ITALLO VILARDO: It is a fundamental complement for any practitioner, and will be required according to the level (professional or amateur, competitor or not). Many people think they need to compete to be physically prepared, and that’s not the case. Physical preparation, above all, prepares and protects your body for training, giving you more bases for fight training, preventing injuries, controlling weight. A very common mistake made by athletes is that, when they get injured, they interrupt their physical preparation. That’s when he needs her most.

VF COMUNICA: 20-minute sparring for a maximum 10-minute fight. How do you see this practice?

ITALLO VILARDO: Waste of time! You don’t condition yourself to fight for 10 minutes by training for 20 minutes. Training for 20 minutes prepares you for a fight that long. The rhythm is totally different, the intensity is different. All the athletes I prepared for a superfight, we based their training exactly on the time of the fight. With control of action and rest times. Causing him to establish a physiological pattern to explode and recover for as long as the fight lasts. Same thing for a competition. Many athletes do 8 to 10 rounds in training and feel good, but arrive at a competition and die in the second fight, precisely because they trained one thing to compete in another. The rhythm is different, the intensity is different. If you are going to have four fights in a competition, your fight training should consist of three to five rounds, with varying intensities and controlling the interval time, as we only generate intensity by taking breaks.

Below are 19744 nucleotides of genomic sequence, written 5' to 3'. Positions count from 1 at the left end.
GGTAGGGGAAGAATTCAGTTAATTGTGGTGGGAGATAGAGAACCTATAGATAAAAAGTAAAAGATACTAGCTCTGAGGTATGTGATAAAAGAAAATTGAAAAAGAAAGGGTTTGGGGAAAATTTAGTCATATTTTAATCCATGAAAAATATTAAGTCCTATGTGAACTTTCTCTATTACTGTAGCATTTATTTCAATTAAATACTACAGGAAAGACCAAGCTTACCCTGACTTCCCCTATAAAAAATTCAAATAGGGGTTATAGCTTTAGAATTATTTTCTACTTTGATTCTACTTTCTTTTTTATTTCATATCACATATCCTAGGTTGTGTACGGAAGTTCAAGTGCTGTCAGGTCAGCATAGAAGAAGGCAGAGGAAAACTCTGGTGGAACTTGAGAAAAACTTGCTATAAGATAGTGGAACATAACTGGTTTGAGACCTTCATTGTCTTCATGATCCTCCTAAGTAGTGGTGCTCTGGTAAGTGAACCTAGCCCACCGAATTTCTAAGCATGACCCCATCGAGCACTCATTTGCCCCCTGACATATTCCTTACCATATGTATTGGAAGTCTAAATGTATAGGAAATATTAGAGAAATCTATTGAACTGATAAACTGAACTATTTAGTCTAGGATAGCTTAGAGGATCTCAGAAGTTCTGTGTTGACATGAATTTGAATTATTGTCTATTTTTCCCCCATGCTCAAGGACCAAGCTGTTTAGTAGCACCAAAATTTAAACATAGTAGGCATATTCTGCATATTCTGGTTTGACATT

VF COMUNICA: For beginners who want to perform more in competitions, what is the first step?

ITALLO VILARDO: Sign up to a academy that has the same profile as he wants and organize everything that can add to your results, such as physical preparation and nutrition. Jiu-Jitsu, like every sport, is an investment. Athletes sometimes think about fighting everything they see in front of them and forget to invest in what will give them the basis. With the amount he spends on a competition (including travel, accommodation, food, etc.), he pays for three or four months of physical preparation and nutrition, which will bring him much more benefits.

VF COMUNICA: How do you work Jiu-Jitsu in lifting?

ITALLO VILARDO: Specificity comes from controlling the physical skills that the sport demands and what the athlete needs for the way he fights. From then on, care is taken to work on the synergistic pattern (movement) of the fight, where Jiu-Jitsu is characterized by having a unique synergism. In addition, of course, to specific functional training, aimed at the athlete’s way of fighting. Rope swing, spin the wheel and box jumping are definitely not functional exercises.

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Written by Emmanuela Oliveira

Emmanuela Oliveira é faixa-marrom de Jiu-Jitsu e formada em Comunicação Social. Dentro do tatame, aprendeu que é possível conjugar Jiu-Jitsu, escrita e o gosto pelas artes visuais em um só pacote.